Touki Bouki [1973] – A Visually Striking Critique on Post-Colonial Mentality and Hollow Dreams


Apart from being a master storyteller, Martin Scorsese was well-known for his encyclopedic knowledge about cinema and for his commitment to preserve or restore the lost and forgotten cinematic gems of 20th century. In 1990, the American film-maker founded non-profit group Film Foundation which aided in restoring a great number of American, British and West European movies. Later in 2007, Scorsese founded the World Cinema Project (WCP) to revive cinematic wonders from countries that has perpetually missed out on film preservation efforts. The mission of WCP is to focus on distinct cinema that has been wholly left out of Western reading of the film history. The first in the WCP series represented films from Sengegal, Turkey, Morocco, Bangladesh, South Korea, and Mexico. 


Directed by Senegalese director Djibril Diop Mambety, the resplendently restored version of Touki Bouki (aka Hyena’s Journey, 1973) is an energetic and overtly symbolic document of a specific time and place rarely witnessed on-screen. Djibril Diop Mambety was 28 years of age when he made Touki Bouki, who didn’t receive any formal training in cinema (he made his first short Contras’ City at the age of 24). Satirical and wildly experimental, Mr. Mambety’s visual imagery makes passing references to Nouvelle Vague, especially the films of Jean-Luc Godard (Breathless, Pierrot Le fou). Mambety intended Touki Bouki to be the first of trilogy of film about the effects of neocolonialism on the African mindset. However, it took the director 19 years to return with his next feature film Hyenas (1992), a corrosive tale of human greed and corruption. Mr. Mabety was later diagnosed with lung cancer and died in 1998 before he could make the third film.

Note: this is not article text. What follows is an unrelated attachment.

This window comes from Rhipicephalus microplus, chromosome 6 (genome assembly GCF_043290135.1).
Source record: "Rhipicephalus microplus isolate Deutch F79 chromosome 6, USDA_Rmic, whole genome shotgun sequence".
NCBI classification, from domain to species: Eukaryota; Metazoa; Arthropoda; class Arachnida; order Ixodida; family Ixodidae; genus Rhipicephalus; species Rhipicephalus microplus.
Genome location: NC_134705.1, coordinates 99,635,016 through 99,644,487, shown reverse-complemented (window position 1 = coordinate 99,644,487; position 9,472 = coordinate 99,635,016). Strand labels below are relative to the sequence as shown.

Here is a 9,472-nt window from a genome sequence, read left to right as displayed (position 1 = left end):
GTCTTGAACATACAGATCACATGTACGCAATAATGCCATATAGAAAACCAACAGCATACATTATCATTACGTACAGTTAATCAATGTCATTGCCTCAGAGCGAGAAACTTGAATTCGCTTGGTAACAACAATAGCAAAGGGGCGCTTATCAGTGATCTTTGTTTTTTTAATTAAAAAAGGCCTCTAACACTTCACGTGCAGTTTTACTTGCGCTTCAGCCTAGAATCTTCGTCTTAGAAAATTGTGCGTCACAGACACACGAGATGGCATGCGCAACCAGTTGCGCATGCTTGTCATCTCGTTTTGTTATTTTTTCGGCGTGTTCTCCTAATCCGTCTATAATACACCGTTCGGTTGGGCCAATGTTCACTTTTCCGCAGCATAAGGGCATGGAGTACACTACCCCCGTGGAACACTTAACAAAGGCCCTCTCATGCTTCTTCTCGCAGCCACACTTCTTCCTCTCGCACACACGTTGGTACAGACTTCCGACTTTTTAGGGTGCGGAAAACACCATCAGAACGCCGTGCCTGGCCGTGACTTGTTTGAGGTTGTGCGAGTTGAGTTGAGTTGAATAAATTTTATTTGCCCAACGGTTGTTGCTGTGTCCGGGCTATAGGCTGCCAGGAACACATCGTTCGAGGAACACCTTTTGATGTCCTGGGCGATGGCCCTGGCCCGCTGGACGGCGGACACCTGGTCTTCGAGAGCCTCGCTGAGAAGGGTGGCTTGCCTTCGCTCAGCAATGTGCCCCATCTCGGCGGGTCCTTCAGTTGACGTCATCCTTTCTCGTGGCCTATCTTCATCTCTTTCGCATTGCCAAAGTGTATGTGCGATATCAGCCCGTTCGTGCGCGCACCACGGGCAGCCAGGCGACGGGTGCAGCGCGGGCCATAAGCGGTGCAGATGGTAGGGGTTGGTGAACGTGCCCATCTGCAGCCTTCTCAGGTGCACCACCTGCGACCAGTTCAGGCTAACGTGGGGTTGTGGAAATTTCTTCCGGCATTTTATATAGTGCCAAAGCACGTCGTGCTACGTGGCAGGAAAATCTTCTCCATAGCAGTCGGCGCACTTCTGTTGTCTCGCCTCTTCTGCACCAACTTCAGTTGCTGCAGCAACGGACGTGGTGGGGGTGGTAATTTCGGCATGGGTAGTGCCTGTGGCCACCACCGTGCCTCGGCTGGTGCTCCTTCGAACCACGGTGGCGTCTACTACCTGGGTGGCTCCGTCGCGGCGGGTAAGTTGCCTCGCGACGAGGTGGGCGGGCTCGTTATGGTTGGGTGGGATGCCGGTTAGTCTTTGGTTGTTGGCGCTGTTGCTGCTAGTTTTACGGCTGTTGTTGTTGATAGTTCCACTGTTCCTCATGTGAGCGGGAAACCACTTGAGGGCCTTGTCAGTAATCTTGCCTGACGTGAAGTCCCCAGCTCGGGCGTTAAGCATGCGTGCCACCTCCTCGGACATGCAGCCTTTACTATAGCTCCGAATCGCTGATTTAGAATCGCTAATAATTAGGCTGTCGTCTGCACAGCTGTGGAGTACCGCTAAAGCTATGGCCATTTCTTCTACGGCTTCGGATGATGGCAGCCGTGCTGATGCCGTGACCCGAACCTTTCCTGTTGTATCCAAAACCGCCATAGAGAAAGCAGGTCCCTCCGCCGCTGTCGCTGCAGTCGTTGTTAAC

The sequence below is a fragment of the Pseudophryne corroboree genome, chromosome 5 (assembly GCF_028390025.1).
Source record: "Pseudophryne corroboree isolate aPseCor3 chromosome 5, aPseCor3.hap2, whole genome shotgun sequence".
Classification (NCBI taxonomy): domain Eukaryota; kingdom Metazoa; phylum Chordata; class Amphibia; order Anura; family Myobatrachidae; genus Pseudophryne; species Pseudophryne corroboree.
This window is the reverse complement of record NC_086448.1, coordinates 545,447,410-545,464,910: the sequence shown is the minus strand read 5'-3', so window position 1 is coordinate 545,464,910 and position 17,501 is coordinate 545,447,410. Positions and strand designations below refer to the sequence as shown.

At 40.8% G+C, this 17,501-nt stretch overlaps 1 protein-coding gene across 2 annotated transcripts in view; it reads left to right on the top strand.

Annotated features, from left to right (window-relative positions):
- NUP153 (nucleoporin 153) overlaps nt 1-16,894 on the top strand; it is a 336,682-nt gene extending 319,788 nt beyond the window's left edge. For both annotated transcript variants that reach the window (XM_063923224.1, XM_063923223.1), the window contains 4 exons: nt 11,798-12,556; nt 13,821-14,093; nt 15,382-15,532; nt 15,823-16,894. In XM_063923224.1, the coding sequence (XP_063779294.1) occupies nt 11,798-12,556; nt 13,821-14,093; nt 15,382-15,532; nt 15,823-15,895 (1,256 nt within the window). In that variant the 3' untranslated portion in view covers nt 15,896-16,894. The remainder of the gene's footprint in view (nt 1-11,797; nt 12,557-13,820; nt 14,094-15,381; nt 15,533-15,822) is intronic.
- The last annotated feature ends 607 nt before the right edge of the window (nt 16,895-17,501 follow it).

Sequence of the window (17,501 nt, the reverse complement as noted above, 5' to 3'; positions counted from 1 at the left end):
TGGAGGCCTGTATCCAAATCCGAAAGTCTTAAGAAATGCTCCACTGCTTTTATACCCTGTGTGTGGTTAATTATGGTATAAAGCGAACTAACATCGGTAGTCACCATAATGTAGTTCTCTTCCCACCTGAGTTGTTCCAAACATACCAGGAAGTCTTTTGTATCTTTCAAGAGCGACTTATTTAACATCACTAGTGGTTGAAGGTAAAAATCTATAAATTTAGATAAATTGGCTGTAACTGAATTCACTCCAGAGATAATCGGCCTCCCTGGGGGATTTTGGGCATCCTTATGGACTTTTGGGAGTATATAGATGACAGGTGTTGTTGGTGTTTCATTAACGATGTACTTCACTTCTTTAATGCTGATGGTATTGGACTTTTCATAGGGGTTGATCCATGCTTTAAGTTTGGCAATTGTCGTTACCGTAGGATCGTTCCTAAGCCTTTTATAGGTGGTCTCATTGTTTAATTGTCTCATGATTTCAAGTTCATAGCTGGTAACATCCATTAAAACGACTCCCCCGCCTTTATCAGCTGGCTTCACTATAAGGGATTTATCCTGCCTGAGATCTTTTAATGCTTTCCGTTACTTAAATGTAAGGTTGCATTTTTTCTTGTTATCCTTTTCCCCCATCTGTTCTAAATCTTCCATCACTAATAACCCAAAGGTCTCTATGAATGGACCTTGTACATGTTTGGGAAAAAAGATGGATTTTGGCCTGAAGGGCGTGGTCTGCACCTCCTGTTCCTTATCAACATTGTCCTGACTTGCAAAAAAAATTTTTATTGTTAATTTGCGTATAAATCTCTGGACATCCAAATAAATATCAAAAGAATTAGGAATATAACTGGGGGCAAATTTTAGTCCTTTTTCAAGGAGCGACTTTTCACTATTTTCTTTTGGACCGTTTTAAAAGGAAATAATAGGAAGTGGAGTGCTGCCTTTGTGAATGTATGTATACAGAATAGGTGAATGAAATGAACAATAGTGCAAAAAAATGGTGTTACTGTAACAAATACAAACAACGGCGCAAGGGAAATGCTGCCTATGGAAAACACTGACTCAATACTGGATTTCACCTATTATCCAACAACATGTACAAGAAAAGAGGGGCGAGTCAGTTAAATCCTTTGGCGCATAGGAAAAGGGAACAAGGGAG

Touki Bouki


Djibril Diop Mambety has embraced film-making at the time Senegalese and African cinema on the whole was young. Ousmane Sembene, hailed as Father of African Cinema, made his first feature Black Girl in 1966, which was touted as the first film made by a Black African. With French production companies aiding the young African natives, soon several exciting and new film-makers portrayed their unique vision of disintegrated, impoverished yet very lively African society. 


Malian film-maker Souleymanne Cisse (The Wind, Yeleen) and Burkina Faso’s Dani Kouyate (Keita: The Heritage of the Girot) were some of the other African film-makers who followed the path of Sembene and Mambety. Vibrant, marvelously colorful, fantastical and angry in tone, Mambety’s formal and thematic approach is entirely at odds with the works of Ousmane Sembene. Few months back, I read in an essay about African cinema (sorry, couldn’t exactly remember where) that equated Sembene’s approach to sublime works of Yasujiro Ozu and Mambety’s to iconoclastic vision of Nagisa Oshima.